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Benefits of oxygen therapy at night

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Benefits of oxygen therapy at night

To continue to live human requires oxygen (O2) atmospheric, that is, for the accomplishment of a body work remains the need to add the air opening to the lungs, develop blood circulation and trigger exclusive metabolic pathways in the skeletal muscles, Resulting in a greater uptake and use of O2.

Oxygen therapy at home is the object of this research, believing that it is the good use of oxygen directly in the patient’s airways so that their saturation is acceptable.

The main objective of this research is to investigate in scientific works the main benefits of the adequate use of home therapy citing its employability according to prescriptions, effects, contraindications and methods of oxygen administration. Therefore, oxygen therapy is the use of oxygen spontaneously in the patient’s airways so that their saturation is sufficient.

Aiming at a study of the benefits of home therapy about cost benefit through literature review, this article based on the following problem situation: What are the benefits of proper use of home therapy by physiotherapists for cost benefit? The type of study for the research in question was the bibliographical one. Therefore, several selections of works that portray the theme were carried out, as well as surveys carried out on websites, in order to find a theoretical basis for the following hypothesis: Home oxygen therapy is a common and respectable treatment in internal medicines, but it is not exercised According to the best care, although the cost benefit is low.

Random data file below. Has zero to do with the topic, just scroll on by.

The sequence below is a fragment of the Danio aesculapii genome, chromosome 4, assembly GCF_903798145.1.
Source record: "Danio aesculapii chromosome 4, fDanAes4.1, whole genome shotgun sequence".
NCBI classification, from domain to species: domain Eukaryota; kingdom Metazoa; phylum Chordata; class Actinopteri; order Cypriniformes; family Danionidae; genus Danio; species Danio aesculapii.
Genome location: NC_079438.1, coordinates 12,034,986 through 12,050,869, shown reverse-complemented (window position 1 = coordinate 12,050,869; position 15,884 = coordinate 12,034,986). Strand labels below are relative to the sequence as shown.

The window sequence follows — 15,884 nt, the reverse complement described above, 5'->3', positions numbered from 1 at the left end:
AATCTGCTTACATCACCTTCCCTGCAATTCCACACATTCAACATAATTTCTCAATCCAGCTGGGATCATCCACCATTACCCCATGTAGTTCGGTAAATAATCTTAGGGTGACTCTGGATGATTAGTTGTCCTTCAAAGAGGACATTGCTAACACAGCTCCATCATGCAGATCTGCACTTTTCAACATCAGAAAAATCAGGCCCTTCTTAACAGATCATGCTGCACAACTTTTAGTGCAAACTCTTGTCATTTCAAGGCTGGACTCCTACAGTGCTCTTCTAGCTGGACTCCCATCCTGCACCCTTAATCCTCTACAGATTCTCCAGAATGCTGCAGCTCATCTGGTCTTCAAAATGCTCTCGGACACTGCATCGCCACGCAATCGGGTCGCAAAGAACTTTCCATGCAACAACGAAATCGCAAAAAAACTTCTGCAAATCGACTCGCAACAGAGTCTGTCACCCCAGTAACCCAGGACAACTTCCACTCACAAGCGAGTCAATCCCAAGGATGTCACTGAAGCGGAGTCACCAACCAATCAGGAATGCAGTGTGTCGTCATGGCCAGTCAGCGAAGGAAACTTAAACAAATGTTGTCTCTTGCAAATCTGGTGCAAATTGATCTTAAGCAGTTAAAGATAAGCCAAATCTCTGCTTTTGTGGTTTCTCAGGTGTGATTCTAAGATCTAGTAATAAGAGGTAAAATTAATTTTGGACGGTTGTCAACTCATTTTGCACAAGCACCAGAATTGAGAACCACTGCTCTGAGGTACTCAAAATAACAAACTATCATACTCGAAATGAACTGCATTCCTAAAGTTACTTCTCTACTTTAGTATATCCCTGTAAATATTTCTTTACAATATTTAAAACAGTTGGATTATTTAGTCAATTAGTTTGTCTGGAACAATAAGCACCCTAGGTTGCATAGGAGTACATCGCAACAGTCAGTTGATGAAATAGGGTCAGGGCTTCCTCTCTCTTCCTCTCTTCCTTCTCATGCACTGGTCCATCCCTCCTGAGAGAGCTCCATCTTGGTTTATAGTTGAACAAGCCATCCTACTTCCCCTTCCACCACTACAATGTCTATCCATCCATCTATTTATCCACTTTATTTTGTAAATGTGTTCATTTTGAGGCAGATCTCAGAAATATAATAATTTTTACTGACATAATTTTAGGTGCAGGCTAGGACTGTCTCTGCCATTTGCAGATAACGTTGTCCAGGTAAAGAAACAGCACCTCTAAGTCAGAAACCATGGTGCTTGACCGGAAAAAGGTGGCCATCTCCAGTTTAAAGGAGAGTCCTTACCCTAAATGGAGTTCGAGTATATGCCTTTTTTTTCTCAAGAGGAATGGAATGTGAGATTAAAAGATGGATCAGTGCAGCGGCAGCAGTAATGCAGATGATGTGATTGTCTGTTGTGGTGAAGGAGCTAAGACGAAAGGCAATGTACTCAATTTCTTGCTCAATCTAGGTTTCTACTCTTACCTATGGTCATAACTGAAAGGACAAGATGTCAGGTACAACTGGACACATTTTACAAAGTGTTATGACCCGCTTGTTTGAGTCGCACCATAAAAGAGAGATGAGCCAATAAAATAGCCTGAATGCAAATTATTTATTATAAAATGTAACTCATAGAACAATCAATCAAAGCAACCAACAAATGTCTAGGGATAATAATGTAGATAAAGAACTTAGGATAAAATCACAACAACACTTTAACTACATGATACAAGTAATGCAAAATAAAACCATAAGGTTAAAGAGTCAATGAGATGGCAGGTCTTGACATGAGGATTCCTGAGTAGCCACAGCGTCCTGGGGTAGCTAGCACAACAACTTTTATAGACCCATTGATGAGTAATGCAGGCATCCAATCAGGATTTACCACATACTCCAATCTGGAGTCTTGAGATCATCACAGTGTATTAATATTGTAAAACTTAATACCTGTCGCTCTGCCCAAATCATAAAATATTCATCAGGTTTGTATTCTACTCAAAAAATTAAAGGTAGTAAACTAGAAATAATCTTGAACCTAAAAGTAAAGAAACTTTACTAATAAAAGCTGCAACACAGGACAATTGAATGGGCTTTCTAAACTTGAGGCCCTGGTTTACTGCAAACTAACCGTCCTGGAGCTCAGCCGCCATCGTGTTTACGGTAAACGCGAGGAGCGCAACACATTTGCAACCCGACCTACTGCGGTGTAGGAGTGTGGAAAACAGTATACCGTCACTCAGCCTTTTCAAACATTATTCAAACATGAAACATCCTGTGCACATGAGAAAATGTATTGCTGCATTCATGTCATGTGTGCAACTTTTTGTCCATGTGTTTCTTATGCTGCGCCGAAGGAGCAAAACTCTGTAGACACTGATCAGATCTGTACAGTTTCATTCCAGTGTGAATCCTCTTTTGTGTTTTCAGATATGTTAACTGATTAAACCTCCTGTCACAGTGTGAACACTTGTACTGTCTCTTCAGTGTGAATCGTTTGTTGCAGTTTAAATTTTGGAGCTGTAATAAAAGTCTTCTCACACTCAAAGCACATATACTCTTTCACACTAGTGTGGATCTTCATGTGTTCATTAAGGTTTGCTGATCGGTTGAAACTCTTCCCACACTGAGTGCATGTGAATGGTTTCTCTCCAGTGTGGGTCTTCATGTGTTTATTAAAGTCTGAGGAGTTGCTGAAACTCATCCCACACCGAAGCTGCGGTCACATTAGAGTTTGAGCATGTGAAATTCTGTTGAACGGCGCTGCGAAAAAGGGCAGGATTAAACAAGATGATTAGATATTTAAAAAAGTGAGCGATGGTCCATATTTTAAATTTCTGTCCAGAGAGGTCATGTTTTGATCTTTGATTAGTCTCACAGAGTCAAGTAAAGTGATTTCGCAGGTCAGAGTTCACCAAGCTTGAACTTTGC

The beneficial results of home therapy are an evolution of pulmonary gas exchange (PaO2); Vaso pulmonary arterial dilation; Reduction of pulmonary arterial resistance; Reduction of pulmonary arterial pressure; Reduction of cardiac output; Reduction of cardiac workload; Vaso constriction systemic.

Oxygen therapy is the administration of supplemental oxygen to raise or maintain oxygen saturation above 90%, correcting the damage of hypoxemia. It should be administered based on some parameters used to assess the degree of blood oxygenation.

When the inspired fraction of oxygen is elevated, there is an increase in the arterial pressure of oxygen and, consequently, a decrease in the respiratory work necessary to maintain the alveolar oxygen tension, as well as the myocardial work responsible for the maintenance of the supply of oxygen to the tissues.

Indication: Oxygen therapy is indicated whenever there is a deficiency in the supply of oxygen to the tissues.

Oxygen blood pressure (PaO2), usually between 90 and 100mmHg, refers to the amount of oxygen dissolved in the plasma and values below normal indicate inefficient gas exchange.

Another important index is the saturation of arterial oxyhemoglobin (SatO2) that is proportional to the amount of oxygen carried by hemoglobin. Its value is equal to or greater than 97% and can be monitored by pulse oximetry or invasively through collection and analysis of arterial blood.

Venous oxygen saturation (SvO2), mixed venous oxygen pressure (PvO2), arterial oxygen content (CaO2) and systemic oxygen release (PO2) are other parameters that should also be considered.

The primary goal of oxygen therapy is to increase the amount of oxygen carried by the blood to the tissues.

By increasing the concentration of oxygen in the alveolar air, a difference is created between the partial pressure of this gas within the alveoli and the oxygen dissolved in the plasma, facilitating the passage of oxygen to the capillary, its dissolution in plasma and association with hemoglobin, Reducing the effects of hypoxemia.

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• Adults, infants, and infants over 28 days old to correct hypoxemia: Hypoxemia (adults, children, and infants) PaO2 <60 mmHg or SaO2 <90% in ambient air (neonates) PaO2 <50 mmHg or SaO2 <50% in Ambient air